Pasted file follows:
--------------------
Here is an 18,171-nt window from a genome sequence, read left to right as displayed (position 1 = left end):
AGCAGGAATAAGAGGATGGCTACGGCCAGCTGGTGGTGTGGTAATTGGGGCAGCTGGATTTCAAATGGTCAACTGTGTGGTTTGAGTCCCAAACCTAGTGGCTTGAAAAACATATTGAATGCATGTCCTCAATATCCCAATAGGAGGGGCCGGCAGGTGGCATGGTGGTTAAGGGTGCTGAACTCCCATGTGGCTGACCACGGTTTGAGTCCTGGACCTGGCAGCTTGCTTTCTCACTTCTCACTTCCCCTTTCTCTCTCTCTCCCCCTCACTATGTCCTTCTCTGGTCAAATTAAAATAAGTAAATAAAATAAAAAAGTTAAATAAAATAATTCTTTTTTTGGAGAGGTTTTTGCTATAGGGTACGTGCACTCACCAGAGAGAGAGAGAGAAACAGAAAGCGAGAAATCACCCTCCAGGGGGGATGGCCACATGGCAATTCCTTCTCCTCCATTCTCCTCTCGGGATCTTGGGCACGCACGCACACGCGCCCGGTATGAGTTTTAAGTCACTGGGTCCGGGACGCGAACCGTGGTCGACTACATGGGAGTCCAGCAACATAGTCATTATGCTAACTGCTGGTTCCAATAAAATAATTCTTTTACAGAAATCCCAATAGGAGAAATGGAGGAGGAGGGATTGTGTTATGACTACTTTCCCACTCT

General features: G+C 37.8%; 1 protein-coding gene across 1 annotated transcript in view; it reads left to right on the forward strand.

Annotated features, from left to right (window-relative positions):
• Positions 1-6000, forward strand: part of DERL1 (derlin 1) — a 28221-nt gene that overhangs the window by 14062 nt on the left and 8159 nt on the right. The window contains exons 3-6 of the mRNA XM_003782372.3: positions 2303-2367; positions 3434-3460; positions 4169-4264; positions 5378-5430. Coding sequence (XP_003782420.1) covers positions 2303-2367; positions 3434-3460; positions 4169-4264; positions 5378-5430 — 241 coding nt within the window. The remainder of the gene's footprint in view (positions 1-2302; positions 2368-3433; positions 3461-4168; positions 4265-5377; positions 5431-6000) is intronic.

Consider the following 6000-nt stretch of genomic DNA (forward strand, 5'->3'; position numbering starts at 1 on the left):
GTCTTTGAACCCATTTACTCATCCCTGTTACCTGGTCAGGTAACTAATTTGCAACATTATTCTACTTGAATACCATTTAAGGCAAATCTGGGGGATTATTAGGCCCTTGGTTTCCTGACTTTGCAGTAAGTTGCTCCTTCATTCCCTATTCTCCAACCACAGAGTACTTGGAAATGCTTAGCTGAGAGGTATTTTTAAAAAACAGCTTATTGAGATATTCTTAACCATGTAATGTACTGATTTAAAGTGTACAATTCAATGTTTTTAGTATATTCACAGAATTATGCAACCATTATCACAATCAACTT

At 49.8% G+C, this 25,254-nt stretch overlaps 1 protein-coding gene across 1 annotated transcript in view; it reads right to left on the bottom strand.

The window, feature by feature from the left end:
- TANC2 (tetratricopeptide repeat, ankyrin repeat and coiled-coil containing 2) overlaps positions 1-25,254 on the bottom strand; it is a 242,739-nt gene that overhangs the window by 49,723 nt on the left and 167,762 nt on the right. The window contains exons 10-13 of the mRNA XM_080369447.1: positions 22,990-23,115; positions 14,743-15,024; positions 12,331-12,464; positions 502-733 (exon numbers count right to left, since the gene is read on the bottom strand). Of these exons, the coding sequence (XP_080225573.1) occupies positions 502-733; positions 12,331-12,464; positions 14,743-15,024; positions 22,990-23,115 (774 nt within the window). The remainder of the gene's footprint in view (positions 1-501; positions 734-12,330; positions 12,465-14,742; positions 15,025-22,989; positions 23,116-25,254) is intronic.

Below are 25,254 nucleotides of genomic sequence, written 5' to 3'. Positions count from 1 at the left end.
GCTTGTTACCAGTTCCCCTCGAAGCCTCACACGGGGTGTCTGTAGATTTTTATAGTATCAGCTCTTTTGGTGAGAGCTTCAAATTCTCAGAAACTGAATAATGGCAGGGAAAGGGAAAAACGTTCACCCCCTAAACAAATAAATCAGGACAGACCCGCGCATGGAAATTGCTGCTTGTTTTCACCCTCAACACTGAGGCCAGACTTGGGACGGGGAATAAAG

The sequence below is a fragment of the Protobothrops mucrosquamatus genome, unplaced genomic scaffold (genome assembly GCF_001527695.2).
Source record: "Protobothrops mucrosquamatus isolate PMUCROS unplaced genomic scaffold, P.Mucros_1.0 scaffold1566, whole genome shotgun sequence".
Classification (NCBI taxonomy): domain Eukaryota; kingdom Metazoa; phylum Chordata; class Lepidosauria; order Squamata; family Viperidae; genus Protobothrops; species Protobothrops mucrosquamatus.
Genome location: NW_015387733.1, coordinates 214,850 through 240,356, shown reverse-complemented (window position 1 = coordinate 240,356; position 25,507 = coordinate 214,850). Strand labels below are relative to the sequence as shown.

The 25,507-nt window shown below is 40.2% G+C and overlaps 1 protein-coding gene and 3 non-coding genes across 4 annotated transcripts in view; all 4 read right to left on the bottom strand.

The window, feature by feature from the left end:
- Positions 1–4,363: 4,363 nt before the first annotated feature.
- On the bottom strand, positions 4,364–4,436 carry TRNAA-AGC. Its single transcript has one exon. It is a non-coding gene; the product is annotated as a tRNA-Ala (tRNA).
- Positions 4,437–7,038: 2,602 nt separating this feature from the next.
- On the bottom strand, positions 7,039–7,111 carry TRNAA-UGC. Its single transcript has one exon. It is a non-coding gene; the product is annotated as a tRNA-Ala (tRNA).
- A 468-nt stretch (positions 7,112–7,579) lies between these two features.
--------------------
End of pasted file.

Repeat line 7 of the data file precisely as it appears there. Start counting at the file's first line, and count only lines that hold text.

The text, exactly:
GTCTTTGAACCCATTTACTCATCCCTGTTACCTGGTCAGGTAACTAATTTGCAACATTATTCTACTTGAATACCATTTAAGGCAAATCTGGGGGATTATTAGGCCCTTGGTTTCCTGACTTTGCAGTAAGTTGCTCCTTCATTCCCTATTCTCCAACCACAGAGTACTTGGAAATGCTTAGCTGAGAGGTATTTTTAAAAAACAGCTTATTGAGATATTCTTAACCATGTAATGTACTGATTTAAAGTGTACAATTCAATGTTTTTAGTATATTCACAGAATTATGCAACCATTATCACAATCAACTT